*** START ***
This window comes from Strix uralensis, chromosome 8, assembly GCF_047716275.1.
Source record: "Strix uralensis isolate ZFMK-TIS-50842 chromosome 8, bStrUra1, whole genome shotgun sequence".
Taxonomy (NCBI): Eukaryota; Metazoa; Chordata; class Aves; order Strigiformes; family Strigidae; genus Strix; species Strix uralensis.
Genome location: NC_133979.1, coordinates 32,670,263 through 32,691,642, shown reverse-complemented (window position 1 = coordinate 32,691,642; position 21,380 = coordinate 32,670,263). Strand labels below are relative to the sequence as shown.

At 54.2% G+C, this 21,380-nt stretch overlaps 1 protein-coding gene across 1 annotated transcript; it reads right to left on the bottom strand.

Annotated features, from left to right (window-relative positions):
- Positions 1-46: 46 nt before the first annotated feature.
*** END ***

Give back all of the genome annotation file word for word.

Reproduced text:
This window comes from Strix uralensis, chromosome 8, assembly GCF_047716275.1.
Source record: "Strix uralensis isolate ZFMK-TIS-50842 chromosome 8, bStrUra1, whole genome shotgun sequence".
Taxonomy (NCBI): Eukaryota; Metazoa; Chordata; class Aves; order Strigiformes; family Strigidae; genus Strix; species Strix uralensis.
Genome location: NC_133979.1, coordinates 32,670,263 through 32,691,642, shown reverse-complemented (window position 1 = coordinate 32,691,642; position 21,380 = coordinate 32,670,263). Strand labels below are relative to the sequence as shown.

At 54.2% G+C, this 21,380-nt stretch overlaps 1 protein-coding gene across 1 annotated transcript; it reads right to left on the bottom strand.

Annotated features, from left to right (window-relative positions):
- Positions 1-46: 46 nt before the first annotated feature.